Colloid dispersions exhibit several properties. Among these are the scattering of a light beam directed through a colloidal dispersion. This is known as the Tyndall effect and its magnitude is due to the size and number of particles present. When observed under ambient light, colloidal dispersions may appear translucent, opalescent or cloudy depending on the type of colloid and the degree of particle concentration and dispersion.
Under a microscope colloidal particles may be seen to “dance” or move at random. This is known as Brownian movement and is due to bombardment of the colloidal particles by molecules of the dispersion medium. Brownian movement is usually observed when particles are below 5µ in size.
The presence of a charge on colloidal particles gives them electrical properties. When exposed to an electrical potential colloids can be forced to migrate toward the electrode of opposite charge. This is known as electrophoresis and may be used to separate a mixture of colloidal substances such as proteins.
Colloids do not pass through a semi-permeable membrane. Thus, when a protein solution such as albumin is placed into a cellophane sac and submerged into water, water molecules will enter the sac to dilute the albumin molecules which cannot diffuse out. This principle explains the role of human serum albumin in maintaining the osmotic pressure of blood. The principle is also operational in the kidney where ions and small molecules are filtered out of the blood across the glomerular membrane but the macromolecular serum proteins are retained. Sterilization of injections is sometimes performed by filtration through a synthetic membrane having a mean pore size of 0.22µ (220 nm). It is important to realize that colloidal injections may not be sterilized by this method unless the particles are smaller than the mean pore size of the membrane.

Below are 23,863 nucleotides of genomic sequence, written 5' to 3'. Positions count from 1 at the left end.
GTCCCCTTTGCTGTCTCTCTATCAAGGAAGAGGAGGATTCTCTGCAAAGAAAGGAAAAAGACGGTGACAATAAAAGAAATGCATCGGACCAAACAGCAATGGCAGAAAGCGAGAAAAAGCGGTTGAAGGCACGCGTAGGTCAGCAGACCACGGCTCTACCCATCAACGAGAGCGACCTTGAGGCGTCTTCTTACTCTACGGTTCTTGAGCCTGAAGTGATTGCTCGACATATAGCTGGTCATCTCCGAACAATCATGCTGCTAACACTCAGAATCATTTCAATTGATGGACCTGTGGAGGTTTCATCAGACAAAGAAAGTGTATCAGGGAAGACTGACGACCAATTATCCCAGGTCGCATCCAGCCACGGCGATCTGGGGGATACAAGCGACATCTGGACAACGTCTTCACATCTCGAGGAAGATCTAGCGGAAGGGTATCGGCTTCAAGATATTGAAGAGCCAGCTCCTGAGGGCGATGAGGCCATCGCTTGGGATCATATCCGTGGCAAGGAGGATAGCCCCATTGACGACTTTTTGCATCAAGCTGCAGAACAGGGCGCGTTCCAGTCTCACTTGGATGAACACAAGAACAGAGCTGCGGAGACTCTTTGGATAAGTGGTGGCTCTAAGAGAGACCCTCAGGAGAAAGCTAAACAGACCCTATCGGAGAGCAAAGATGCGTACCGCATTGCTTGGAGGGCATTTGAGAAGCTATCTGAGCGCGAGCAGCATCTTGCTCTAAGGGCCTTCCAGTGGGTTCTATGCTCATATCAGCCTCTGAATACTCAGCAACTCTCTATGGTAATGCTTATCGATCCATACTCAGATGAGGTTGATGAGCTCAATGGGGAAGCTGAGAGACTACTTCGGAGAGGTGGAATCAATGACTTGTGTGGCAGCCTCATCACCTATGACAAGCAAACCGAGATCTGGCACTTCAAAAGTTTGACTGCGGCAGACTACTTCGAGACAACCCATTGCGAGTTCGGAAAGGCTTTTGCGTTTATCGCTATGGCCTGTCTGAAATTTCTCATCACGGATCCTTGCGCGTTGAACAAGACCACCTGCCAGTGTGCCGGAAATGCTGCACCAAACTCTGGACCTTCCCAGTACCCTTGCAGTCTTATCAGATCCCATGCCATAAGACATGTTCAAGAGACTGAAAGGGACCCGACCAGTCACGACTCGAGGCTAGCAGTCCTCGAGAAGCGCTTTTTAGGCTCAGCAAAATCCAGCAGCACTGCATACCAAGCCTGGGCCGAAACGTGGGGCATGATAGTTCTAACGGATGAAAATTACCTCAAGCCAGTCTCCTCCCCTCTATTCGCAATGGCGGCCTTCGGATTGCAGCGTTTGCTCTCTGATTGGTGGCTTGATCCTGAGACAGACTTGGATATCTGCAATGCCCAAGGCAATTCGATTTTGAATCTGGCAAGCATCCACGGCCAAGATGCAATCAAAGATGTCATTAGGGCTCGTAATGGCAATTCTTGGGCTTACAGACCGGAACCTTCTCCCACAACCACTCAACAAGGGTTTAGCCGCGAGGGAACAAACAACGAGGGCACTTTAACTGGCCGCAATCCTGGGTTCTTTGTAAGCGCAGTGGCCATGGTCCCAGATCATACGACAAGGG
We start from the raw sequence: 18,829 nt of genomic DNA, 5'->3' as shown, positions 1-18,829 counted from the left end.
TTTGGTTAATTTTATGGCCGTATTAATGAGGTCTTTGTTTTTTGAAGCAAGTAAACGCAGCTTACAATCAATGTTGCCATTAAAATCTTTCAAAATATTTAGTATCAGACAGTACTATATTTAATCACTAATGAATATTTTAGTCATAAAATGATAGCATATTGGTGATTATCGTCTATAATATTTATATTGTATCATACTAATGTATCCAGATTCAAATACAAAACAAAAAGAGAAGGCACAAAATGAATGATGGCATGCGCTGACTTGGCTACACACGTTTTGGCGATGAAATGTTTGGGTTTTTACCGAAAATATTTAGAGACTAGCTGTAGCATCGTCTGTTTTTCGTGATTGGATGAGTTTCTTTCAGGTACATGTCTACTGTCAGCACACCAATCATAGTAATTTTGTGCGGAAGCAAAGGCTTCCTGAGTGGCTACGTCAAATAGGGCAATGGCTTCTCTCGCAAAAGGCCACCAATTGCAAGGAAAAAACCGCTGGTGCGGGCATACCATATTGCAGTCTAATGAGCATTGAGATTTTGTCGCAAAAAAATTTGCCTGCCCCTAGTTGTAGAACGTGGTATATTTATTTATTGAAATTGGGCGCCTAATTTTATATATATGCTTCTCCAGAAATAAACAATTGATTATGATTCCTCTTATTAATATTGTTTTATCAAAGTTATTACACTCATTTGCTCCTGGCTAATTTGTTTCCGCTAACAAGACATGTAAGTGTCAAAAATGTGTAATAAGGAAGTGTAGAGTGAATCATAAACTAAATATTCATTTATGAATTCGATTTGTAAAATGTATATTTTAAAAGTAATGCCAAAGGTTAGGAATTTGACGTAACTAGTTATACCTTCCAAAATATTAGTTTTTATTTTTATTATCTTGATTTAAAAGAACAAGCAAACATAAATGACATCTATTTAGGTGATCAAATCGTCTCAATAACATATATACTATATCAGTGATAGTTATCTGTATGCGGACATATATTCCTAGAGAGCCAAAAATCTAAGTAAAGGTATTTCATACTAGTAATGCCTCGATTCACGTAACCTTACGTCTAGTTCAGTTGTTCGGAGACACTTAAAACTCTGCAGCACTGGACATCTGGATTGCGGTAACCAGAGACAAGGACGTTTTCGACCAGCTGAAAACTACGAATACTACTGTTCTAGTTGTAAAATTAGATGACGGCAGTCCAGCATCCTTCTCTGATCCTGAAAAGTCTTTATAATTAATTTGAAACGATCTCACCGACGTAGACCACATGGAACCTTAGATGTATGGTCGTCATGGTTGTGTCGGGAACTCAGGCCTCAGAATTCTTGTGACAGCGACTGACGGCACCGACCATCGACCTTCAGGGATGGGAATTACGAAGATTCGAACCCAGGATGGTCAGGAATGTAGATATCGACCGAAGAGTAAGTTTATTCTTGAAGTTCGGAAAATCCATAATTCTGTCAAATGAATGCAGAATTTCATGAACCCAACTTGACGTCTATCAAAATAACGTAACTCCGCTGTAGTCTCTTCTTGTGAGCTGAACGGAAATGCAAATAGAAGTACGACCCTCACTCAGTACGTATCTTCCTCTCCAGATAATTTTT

Since a uniform dispersion of particles is important for the diagnostic and therapeutic effectiveness as well as the safety of administration of pharmaceutical colloids, stability against settling or coprecipitation is an important consideration. The addition of a hydrophilic colloid to a hydrophobic one causes the hydrophilic colloid to adsorb onto and completely surround the hydrophobic particles which then take on some of the properties of the hydrophilic colloid. The hydrophilic colloid shields the hydrophobic system from the destabilizing effects of electrolytes; thus the hydrophilic substance is called a “protective colloid”. Stability of such a system is enhanced, because in order to precipitate the hydrophobic colloid, both the protective solvent sheath surrounding it and the electric charge must be removed. Gelatin and methylcellulose derivatives are commonly used as protective colloids.
Sometimes in pharmaceutical formulations buffer salts are added to maintain a pH required for product stability. Occasionally such buffers may contribute to potential instability by forming insoluble salts with metallic ions. This problem may occur especially with phosphate buffers since most heavy metal phosphates are insoluble. If an insoluble phosphate salt precipitates from a colloidal dispersion, it may co-precipitate the colloidal particles along with it. To prevent this phenomenon from occurring, chelating agents may be used that will preferentially complex the metal ions, and thus prevent them from reacting with the phosphate. Alternatively, nonphosphate buffers may be substituted for phosphate buffers, when feasible, to prevent the instability.